How do I play

Stolen from the San Diego Club Website:
 UNDERWATER HOCKEY, getting started...
Underwater hockey is a "breath-hold" sport. Players wear a mask, snorkel, fins along with a 12 inch hockey stick and padded glove. It is a "real" sport, with regional, national, and international tournaments. In these tournaments there are refs, timers and athletes with serious intent, but during "friendly" games and practice sessions, it is more like any other sport where people just get together and play without the formality and time structure of a tournament.

There are quite a few athletes playing underwater hockey. There are a lot more "wish I was an athlete" players. The water is an equalizer so newer players, men and women, young or old can play in the same game with the "jocks". Virtually all of the clubs/teams are coed. Underwater hockey is a great cardiovascular workout and a lot of fun. Some clubs are more competition oriented and some are more "'recreation" oriented. Even in a competition oriented club a "non-athlete" can still have a good time and stay in tip top shape for diving and other sports.

The primary objective of underwater hockey is to push, pass, and shoot the puck into the opponents' goal as often as possible while preventing the other team from scoring in your goal. A good way to start is to have three players designated as "forwards" and three as "backs". As in basketball, a goalkeeper is not necessary. The puck is pushed along the pool bottom with the side of the stick and a pass is accomplished by a combined motion of pushing, swinging the lower arm from the elbow, and flicking the stick with the wrist. A good pass for beginners is 4 to 6 feet. World class players shoot 10 to 15 feet.

Time on the bottom is not long but is repetitive. Timing and pacing can do more than one long burnout on the bottom which leaves you on the surface for longer periods of recovery.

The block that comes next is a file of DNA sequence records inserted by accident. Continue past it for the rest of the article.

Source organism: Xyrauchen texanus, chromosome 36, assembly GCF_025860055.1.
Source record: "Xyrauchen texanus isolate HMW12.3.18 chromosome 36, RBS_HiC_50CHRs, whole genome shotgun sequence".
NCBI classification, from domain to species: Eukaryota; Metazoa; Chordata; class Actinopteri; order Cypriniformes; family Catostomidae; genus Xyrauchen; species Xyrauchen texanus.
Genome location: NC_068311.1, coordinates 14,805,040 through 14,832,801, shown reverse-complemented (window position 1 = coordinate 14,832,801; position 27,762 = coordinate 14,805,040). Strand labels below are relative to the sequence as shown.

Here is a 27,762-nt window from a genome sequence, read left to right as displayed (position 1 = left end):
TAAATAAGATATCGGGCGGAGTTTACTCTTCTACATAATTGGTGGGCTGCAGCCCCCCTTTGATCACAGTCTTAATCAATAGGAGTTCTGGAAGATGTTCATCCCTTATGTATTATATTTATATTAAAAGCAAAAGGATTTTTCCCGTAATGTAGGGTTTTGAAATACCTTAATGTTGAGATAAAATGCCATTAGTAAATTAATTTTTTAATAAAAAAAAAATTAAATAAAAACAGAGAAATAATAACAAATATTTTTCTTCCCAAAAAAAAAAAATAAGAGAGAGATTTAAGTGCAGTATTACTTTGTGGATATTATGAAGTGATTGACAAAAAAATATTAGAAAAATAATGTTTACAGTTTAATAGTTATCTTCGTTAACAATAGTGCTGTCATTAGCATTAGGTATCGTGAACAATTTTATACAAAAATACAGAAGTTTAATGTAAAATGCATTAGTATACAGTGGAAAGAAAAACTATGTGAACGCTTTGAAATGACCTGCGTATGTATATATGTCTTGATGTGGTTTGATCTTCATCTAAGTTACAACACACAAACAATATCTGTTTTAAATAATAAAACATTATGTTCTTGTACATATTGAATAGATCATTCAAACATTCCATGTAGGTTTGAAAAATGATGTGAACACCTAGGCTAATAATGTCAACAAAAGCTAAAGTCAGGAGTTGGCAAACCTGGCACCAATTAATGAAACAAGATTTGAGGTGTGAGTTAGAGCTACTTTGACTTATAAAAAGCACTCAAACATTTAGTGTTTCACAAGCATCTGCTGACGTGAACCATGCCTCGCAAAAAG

A successful offensive play is to dive down, receive a pass from a teammate and complete a pass to another teammate. Passing advances the puck faster than swimming or pushing it. A successful defensive play is to steal the puck from an opponent and complete a pass to a teammate. It is very important to remember that you may take the puck away from an opponent, but you may not take an opponent away from the puck.

Six players (more or less for informal recreational play) on each team. One team has black sticks, the other team has white. Teams line up at opposite ends of playing area with the puck centered between them on the pool bottom. At an agreed on signal "White-Black ready, Go!", team members race to the puck and try to control it with their sticks, passing to team members or taking it away from opponents. A score or goal is made when the puck passes completely through or into the designated goal area.

After a goal, teams line up and restart (within 30 sec. in tournaments). Nothing should contact the puck except the playing area of the stick. No body to body contact (unless your stick is on the puck). Only one hand is allowed on the stick (use hand protection) and the free hand may only be used for swimming, to protect yourself from flying fins, or to push off the bottom. It is illegal to obstruct an opponent in any way while not in possession of the puck.